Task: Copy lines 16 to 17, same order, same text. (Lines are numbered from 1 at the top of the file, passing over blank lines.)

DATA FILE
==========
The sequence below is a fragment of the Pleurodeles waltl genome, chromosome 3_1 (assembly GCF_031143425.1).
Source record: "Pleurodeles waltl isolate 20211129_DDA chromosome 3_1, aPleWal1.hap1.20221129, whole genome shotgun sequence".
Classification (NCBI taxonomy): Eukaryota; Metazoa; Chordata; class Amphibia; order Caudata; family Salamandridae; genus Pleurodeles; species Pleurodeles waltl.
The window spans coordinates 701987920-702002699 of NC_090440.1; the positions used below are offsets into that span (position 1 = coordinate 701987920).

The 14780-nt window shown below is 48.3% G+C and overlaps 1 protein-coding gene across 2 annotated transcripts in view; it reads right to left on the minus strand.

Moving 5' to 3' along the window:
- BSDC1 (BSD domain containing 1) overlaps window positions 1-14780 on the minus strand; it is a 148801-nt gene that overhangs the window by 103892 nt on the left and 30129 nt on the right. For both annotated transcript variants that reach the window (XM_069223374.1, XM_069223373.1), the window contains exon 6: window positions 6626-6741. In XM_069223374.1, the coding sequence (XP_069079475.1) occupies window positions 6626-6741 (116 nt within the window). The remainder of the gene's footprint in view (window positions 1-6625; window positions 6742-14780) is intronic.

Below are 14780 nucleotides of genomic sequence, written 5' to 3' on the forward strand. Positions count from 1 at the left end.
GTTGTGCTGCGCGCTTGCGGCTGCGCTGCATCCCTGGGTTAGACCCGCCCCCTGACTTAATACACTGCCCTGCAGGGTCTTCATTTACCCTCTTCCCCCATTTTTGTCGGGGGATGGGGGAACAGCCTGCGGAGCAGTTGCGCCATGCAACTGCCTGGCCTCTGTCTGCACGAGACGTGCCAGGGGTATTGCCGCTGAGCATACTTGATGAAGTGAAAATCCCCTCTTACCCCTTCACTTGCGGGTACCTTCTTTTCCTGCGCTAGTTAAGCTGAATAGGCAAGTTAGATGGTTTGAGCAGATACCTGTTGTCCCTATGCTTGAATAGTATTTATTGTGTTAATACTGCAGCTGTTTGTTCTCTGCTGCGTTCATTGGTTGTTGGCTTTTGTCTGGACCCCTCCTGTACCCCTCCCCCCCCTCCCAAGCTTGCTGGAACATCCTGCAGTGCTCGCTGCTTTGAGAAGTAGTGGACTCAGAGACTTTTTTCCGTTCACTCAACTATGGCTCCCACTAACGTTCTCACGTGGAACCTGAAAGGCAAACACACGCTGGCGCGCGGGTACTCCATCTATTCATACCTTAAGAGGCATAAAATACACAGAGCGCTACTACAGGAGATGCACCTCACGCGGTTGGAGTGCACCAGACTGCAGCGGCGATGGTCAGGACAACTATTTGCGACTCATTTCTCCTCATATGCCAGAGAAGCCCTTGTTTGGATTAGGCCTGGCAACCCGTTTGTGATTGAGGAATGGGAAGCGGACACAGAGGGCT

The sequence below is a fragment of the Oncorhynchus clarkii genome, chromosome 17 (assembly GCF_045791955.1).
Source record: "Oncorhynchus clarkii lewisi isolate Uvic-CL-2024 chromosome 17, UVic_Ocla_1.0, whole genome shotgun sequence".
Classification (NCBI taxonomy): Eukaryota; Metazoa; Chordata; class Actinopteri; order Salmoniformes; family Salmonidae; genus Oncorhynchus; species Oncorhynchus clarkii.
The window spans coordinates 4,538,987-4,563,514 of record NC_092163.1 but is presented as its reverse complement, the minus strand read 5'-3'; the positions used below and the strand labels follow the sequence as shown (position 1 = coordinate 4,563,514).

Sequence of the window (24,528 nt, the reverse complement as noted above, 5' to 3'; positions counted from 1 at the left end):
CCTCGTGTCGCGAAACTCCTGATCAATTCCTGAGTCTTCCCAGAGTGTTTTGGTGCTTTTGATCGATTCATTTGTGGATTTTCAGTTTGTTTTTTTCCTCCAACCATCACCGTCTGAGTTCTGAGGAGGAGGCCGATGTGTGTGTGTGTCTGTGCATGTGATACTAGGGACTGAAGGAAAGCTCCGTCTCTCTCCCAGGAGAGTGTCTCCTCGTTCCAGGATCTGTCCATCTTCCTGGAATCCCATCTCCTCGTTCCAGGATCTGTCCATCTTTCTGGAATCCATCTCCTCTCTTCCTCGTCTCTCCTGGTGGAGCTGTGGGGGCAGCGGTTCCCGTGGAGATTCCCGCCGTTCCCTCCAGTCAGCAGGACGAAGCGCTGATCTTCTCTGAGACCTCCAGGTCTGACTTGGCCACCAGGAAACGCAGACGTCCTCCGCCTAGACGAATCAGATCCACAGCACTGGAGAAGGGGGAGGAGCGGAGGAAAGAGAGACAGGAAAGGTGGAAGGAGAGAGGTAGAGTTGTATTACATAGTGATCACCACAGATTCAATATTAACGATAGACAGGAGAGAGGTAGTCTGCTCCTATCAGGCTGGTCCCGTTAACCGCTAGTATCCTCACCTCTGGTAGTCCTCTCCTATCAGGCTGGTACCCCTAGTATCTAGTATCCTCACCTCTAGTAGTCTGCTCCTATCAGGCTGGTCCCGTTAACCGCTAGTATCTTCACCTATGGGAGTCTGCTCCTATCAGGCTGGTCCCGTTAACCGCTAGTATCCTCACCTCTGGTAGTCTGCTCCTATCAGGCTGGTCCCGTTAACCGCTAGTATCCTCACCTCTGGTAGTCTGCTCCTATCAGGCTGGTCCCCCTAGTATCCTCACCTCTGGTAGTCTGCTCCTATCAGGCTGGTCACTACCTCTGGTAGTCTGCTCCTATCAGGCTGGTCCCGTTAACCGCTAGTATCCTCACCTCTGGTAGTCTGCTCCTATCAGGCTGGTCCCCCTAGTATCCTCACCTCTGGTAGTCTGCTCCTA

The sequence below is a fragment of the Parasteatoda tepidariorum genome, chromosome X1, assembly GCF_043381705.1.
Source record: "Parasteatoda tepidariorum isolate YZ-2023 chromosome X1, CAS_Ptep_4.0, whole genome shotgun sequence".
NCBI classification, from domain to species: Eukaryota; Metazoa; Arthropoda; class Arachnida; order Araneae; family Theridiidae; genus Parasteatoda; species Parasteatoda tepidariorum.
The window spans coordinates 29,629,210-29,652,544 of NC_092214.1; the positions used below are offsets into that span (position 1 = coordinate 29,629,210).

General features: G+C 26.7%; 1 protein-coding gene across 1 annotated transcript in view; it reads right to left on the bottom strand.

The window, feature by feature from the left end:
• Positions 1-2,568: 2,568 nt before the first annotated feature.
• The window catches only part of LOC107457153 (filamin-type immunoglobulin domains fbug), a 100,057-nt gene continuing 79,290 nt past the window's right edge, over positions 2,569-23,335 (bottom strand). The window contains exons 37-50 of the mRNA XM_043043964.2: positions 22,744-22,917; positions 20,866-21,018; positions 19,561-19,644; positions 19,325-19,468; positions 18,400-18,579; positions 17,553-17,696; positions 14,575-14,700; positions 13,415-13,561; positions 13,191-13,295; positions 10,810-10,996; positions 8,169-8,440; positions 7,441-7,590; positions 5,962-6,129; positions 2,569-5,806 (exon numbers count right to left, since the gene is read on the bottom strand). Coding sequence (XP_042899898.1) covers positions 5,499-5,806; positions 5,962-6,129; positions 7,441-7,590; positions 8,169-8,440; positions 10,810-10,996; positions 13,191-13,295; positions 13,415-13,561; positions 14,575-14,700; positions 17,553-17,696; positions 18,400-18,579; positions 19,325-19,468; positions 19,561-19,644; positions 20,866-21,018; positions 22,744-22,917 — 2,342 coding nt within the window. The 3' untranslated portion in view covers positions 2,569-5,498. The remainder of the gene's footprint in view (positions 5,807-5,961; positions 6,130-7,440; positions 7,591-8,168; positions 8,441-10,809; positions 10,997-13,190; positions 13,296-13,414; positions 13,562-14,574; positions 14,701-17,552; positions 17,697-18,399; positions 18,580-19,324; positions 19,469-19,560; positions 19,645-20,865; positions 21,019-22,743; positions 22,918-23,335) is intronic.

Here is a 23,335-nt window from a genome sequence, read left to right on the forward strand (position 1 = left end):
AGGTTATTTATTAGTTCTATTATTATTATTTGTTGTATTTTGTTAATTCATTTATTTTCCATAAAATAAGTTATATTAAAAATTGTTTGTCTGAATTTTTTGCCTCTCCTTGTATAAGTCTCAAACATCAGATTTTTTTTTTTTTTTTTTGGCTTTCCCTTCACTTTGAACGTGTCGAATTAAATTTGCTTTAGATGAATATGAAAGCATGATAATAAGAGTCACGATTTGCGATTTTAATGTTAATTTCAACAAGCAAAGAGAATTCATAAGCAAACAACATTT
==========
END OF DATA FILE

The sequence below is a fragment of the Parasteatoda tepidariorum genome, chromosome X1, assembly GCF_043381705.1.
Source record: "Parasteatoda tepidariorum isolate YZ-2023 chromosome X1, CAS_Ptep_4.0, whole genome shotgun sequence".